There is an outside chance that Yellen could choose to resign early and would be replaced by a Republican. On an 80/20 rule, Republicans tend to be more hawkish than Democrats, so I assume the FOMC would swing substantially more hawkish in 2017 and 2018 under a Trump presidency. In my view, this is the biggest factor for the USD and would be USD bullish if Trump were to win.

Trump and the tax code

Although it is theoretically possible that Trump could win the presidency while Republicans lose the Senate, it is a highly unlikely combination.

It is far more plausible that Republicans would control all the pillars of government and therefore be able to pass whatever tax reform they choose.

The end result would almost certainly be swift passage of a corporate tax cut. In general, corporate tax cuts tend to be positive for a currency.

Trump's website discussion of his tax reform proposal says that “No business of any size…will pay more than 15% of their business income in taxes. This lower rate makes corporate inversions unnecessary.”

It also promises a HIA2 type provision or “A one-time deemed repatriation of corporate cash held overseas at a significantly discounted 10% tax rate, followed by an end to the deferral of taxes on corporate income earned abroad.”

The last repatriation amnesty window (HIA1) in 2005 coincided with a rally of about 5% in the Fed’s broad real trade weighted dollar index.

However, it is important to note that the 2005 rally occurred in the middle of a seven-year USD downtrend. If there were to be a HIA2 in 2017, it would be in the middle of a multi-year USD uptrend and may have an even bigger impact. This is reason #2 why I think a Trump victory would be USD bullish.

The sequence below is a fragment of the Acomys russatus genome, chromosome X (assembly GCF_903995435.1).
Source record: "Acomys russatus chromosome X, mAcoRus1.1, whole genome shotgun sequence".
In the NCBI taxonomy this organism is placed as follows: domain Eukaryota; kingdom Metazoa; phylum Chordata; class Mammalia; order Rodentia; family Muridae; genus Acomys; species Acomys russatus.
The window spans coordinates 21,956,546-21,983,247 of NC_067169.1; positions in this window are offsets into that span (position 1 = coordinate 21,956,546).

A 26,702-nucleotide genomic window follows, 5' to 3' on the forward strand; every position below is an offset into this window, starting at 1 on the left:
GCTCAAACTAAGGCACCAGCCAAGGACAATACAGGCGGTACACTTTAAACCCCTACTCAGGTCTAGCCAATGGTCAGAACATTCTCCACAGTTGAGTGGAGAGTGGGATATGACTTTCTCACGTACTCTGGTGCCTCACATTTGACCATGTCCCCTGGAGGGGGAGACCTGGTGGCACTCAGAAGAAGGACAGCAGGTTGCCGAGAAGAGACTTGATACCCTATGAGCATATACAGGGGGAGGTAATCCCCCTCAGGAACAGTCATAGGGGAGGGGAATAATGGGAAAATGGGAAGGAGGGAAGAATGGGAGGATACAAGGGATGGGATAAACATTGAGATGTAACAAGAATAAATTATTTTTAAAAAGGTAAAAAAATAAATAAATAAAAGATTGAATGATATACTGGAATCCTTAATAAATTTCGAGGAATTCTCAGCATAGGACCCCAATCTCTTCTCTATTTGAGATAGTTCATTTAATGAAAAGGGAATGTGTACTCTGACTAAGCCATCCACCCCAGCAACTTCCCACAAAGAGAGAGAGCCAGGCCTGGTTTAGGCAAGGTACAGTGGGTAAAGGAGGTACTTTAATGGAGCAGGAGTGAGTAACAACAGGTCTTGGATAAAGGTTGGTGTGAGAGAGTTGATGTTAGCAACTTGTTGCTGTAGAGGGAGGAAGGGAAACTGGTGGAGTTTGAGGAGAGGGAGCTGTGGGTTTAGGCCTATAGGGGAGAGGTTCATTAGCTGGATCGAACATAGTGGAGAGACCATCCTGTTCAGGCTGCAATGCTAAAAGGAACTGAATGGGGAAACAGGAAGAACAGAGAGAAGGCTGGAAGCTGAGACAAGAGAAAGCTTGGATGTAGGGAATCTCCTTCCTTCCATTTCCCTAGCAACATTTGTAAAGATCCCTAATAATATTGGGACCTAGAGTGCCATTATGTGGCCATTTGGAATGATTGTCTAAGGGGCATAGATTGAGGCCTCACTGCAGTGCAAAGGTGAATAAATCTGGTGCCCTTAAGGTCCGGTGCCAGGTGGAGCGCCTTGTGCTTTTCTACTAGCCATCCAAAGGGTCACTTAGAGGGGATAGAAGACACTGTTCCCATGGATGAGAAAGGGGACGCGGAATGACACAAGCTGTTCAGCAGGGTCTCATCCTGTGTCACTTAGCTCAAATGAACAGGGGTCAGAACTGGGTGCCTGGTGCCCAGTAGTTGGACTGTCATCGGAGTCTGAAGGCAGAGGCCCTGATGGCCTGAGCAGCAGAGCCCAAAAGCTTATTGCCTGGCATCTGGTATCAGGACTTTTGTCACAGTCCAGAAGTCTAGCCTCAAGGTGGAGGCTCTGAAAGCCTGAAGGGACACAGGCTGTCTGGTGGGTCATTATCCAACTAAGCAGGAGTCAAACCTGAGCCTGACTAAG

Trump and trade

Trump is not a traditional Republican on trade—at least in what he has said to date.

On the campaign trail, he has repeatedly said that the WTO and NAFTA have cost the US millions of jobs and that he would renegotiate trade deals in order to end what he call “unfair trade” imposed by China in particular.

It is highly unlikely that Trump could remove the US from NAFTA or the WTO and he knows it.

In Trump's website discussion of trade, he says he would begin his presidency by immediately labelling China as a “currency manipulator” and then use that as a negotiating tool in US disputes over tariffs, market access and intellectual property disputes.

It is unclear whether Trump could really make much of a dent in the US trade deficit (and the TPP might get passed by Congress and signed by President Obama in the lame duck session). But giving him the benefit of the doubt, any reduction of the US’s trade deficit that results from negotiating more aggressively should be bullish for the USD.

The only caveat to that statement is that Trump seems to recognise that a strong USD is bad for US jobs, so he may try to talk the USD down as his policy of renegotiating down the trade deficit drives the USD higher. Over the medium term, fundamentals overpower jawboning, but this is the least important argument for Trump being USD bullish.

What Does This all Mean for the Dollar's Outlook?

We have a general rule of thumb that we use for elections. Elections tend to be negative for international debtor currencies.

This is the result of event risk hedging. Such hedging causes those who are both long and short the election currency to top up hedges.

For an international debtor like the US, there are more long-USD positions to hedge than short-USD positions.

Because of this factor, we have put a minor setback in to our USD outlook for the August-November election hedging window. We are going to stick with that outlook, but it now comes with an important caveat.

If the election takes an unexpected turn and Trump’s victory probability rises substantially during that hedging window, the USD might rally (despite event risk hedging) because the FX market would move to factor in tighter US monetary policy in 2017 and 2018 along with the strong likelihood of a HIA2 wall of capital entering the US in 2017.